There is no grip to speak of on the little Sony WX1, but the raised "SONY" on the front gives your fingers something to grip. Your thumb on the back panel rests on the Mode dial. That was a problem for me. The Mode dial itself is easily moved and I found myself inadvertently changing modes as I was shooting.
While we're talking about physical inconveniences, I also found the battery door a major headache. It kept opening up. Not unprompted, no, but whenever I lifted the Sony WX1 out of a pocket or even a camera bag. The problem is that the wrist strap eyelet is at the same end as the cover so your fingers naturally grab the cover and lift. But any resistance from the body and that opens the door, which slides in that direction to open.
There were times using the Sony WX1, that I wondered if it wasn't just a bit too small. And if, with a camera this size, it would have been better to forego buttons in favor of a touchscreen like the TX1.
Controls. A few days with the superlative TX1 touchscreen really spoiled me when I had to go back to the world of buttons on the Sony WX1. For one thing, the icons on the buttons are small (and hard for older eyes to read). And the buttons on the back panel are miniscule.
On the top panel, the Power button is flush with the panel but not hard to find and use. A small LED to its left indicates whether the camera is on or off. You can also power up the Sony WX1 with the Playback button on the back (and not extend the lens) but you can't power it off that way. You can only turn off the Sony WX1 with the Power button.
The Shutter button is nicely designed as these things go, rising in a slight arch from the top panel. It's large enough to find without looking for it, too. The Release mode button to its right is so small you'll probably never notice it, leaving the camera on single shot mode (and missing the 10 fps at full resolution that the Sony WX1 can deliver).
The rest of the controls are on the Sony WX1's back panel to the right of the 2.7-inch Clear Photo LCD, which has 230,000 pixels. Top right is the Zoom toggle, which racks the G lens out smoothly and slowly enough to make image composition fun instead of frustrating. It doesn't stop suddenly when you release it, though, continuing on for just a moment longer to slow down, much like a good driver at a stop light. That often takes the Sony WX1's zoom beyond where you want it to stop, but once you learn to anticipate that, it's less of a problem.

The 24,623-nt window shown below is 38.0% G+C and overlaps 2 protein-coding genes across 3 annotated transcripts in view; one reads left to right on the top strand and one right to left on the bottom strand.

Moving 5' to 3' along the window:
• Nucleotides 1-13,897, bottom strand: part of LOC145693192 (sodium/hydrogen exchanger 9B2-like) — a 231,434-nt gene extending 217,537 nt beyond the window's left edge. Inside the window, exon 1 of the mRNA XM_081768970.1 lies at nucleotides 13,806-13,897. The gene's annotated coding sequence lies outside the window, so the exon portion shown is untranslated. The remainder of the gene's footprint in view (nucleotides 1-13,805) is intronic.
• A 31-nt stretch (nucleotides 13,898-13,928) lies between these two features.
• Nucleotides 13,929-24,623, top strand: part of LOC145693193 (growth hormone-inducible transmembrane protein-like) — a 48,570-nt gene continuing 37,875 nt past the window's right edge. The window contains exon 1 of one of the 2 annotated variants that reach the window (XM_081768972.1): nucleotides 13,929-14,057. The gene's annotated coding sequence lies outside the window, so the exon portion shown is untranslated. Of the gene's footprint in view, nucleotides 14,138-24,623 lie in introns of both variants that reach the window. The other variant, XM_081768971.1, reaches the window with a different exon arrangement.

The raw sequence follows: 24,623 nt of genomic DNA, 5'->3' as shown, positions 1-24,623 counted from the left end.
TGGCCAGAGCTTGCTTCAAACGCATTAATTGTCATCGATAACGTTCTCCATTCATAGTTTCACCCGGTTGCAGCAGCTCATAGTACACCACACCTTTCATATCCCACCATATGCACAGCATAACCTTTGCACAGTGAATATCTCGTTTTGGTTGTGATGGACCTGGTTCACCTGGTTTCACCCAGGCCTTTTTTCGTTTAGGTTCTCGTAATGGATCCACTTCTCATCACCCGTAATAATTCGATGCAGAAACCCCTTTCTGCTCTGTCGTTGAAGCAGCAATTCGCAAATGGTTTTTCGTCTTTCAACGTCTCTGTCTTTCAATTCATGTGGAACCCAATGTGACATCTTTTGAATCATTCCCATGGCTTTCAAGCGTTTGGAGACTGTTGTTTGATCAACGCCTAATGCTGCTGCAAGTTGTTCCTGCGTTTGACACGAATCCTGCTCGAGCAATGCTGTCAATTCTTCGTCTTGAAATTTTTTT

The slippery Mode dial is under that with eight options: Easy, Intelligent Auto, Program, Sweep Panorama, Movie, Scene, Handheld Twilight, and Anti-Motion Blur. There are no manual modes on the Sony WX1.
Right under the Sony WX1's Mode dial is the very tiny Playback button. It sits right above the four-way navigator with an OK button in the center. Under it sits a wide Menu button and a round Delete button.
Lens. This is a sweet lens on such a compact camera. And the sweetness starts at 24mm, a fairly wide view that can capture a room without backing you into the wall. It also extends to 120mm with a 5x reach that will find you dipping into the up to Smart or Precision versions of Sony's digital zoom variants frequently if you travel much with this compact. Maximum combined optical and digital zoom is 10x.
The Sony WX1's lens has 6 elements in 5 groups, including 5 aspheric elements.
Apertures are limited to f/2.4 or f/7.1 in wide-angle in Auto and the same in Program with the addition of a neutral density filter. Which explains why there's no manual control on the Sony WX1.
Optical image stabilization is provided with Sony's Optical SteadyShot.
The Sony WX1's G lens exhibited moderate barrel distortion at wide-angle but only a tiny amount of pincushion distortion at telephoto. Chromatic aberration was low at both zoom settings. There was noticeable blurring in the corners at wide-angle, though it was pretty much confined to the corners. At full telephoto, contrast and sharpness was lower compared to wide-angle.
Modes. Without manual control, the Sony WX1 offers a wealth of auto modes including Easy, Intelligent Auto, and Program.